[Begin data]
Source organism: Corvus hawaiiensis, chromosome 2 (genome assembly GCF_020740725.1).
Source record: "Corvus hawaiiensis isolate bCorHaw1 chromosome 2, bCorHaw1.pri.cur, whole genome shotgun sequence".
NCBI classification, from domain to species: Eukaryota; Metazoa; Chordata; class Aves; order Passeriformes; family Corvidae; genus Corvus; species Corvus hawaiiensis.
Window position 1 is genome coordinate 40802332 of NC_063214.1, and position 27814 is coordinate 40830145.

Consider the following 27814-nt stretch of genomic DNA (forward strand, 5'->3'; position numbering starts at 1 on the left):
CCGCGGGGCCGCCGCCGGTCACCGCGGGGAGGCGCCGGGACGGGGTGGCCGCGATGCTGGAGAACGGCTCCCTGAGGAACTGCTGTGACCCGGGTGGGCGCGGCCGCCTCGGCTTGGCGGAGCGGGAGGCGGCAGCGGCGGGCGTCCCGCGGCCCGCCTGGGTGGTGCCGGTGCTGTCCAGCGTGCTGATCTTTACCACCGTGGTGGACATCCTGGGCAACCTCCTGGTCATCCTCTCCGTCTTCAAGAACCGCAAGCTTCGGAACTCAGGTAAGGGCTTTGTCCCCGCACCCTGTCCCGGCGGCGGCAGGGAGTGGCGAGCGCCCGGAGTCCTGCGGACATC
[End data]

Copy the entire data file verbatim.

Source organism: Corvus hawaiiensis, chromosome 2 (genome assembly GCF_020740725.1).
Source record: "Corvus hawaiiensis isolate bCorHaw1 chromosome 2, bCorHaw1.pri.cur, whole genome shotgun sequence".
NCBI classification, from domain to species: Eukaryota; Metazoa; Chordata; class Aves; order Passeriformes; family Corvidae; genus Corvus; species Corvus hawaiiensis.
Window position 1 is genome coordinate 40802332 of NC_063214.1, and position 27814 is coordinate 40830145.

Consider the following 27814-nt stretch of genomic DNA (forward strand, 5'->3'; position numbering starts at 1 on the left):
CCGCGGGGCCGCCGCCGGTCACCGCGGGGAGGCGCCGGGACGGGGTGGCCGCGATGCTGGAGAACGGCTCCCTGAGGAACTGCTGTGACCCGGGTGGGCGCGGCCGCCTCGGCTTGGCGGAGCGGGAGGCGGCAGCGGCGGGCGTCCCGCGGCCCGCCTGGGTGGTGCCGGTGCTGTCCAGCGTGCTGATCTTTACCACCGTGGTGGACATCCTGGGCAACCTCCTGGTCATCCTCTCCGTCTTCAAGAACCGCAAGCTTCGGAACTCAGGTAAGGGCTTTGTCCCCGCACCCTGTCCCGGCGGCGGCAGGGAGTGGCGAGCGCCCGGAGTCCTGCGGACATC